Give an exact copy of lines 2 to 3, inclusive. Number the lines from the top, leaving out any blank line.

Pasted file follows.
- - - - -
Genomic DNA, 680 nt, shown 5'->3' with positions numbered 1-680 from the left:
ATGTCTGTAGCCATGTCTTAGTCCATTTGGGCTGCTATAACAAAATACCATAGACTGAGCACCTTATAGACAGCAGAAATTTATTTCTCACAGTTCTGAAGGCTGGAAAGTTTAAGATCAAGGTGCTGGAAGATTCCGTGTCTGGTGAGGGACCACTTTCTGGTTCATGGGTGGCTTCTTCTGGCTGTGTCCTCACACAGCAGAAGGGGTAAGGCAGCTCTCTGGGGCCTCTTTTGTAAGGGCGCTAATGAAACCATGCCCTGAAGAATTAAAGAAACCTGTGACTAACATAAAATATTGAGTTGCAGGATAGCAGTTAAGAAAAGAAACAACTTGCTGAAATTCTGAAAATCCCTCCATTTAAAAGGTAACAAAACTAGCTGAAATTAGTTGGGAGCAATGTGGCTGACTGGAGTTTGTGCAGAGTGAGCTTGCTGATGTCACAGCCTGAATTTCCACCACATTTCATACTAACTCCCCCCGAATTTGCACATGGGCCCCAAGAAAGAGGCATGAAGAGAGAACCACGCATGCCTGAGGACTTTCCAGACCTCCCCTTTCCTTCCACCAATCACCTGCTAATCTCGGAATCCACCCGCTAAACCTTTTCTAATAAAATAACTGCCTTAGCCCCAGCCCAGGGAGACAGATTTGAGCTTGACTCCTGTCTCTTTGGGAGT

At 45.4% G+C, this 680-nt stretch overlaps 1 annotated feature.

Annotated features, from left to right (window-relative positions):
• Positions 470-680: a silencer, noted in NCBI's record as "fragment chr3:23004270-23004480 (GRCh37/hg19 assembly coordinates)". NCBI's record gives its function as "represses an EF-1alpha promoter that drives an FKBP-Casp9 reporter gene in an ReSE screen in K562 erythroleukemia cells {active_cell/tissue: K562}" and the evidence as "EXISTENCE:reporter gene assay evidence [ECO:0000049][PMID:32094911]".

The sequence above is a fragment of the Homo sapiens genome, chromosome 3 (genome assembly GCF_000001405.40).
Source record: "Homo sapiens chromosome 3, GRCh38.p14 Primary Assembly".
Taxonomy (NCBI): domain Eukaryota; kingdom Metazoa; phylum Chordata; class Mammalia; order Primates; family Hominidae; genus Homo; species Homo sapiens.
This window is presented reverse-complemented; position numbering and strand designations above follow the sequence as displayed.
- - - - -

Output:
ATGTCTGTAGCCATGTCTTAGTCCATTTGGGCTGCTATAACAAAATACCATAGACTGAGCACCTTATAGACAGCAGAAATTTATTTCTCACAGTTCTGAAGGCTGGAAAGTTTAAGATCAAGGTGCTGGAAGATTCCGTGTCTGGTGAGGGACCACTTTCTGGTTCATGGGTGGCTTCTTCTGGCTGTGTCCTCACACAGCAGAAGGGGTAAGGCAGCTCTCTGGGGCCTCTTTTGTAAGGGCGCTAATGAAACCATGCCCTGAAGAATTAAAGAAACCTGTGACTAACATAAAATATTGAGTTGCAGGATAGCAGTTAAGAAAAGAAACAACTTGCTGAAATTCTGAAAATCCCTCCATTTAAAAGGTAACAAAACTAGCTGAAATTAGTTGGGAGCAATGTGGCTGACTGGAGTTTGTGCAGAGTGAGCTTGCTGATGTCACAGCCTGAATTTCCACCACATTTCATACTAACTCCCCCCGAATTTGCACATGGGCCCCAAGAAAGAGGCATGAAGAGAGAACCACGCATGCCTGAGGACTTTCCAGACCTCCCCTTTCCTTCCACCAATCACCTGCTAATCTCGGAATCCACCCGCTAAACCTTTTCTAATAAAATAACTGCCTTAGCCCCAGCCCAGGGAGACAGATTTGAGCTTGACTCCTGTCTCTTTGGGAGT

At 45.4% G+C, this 680-nt stretch overlaps 1 annotated feature.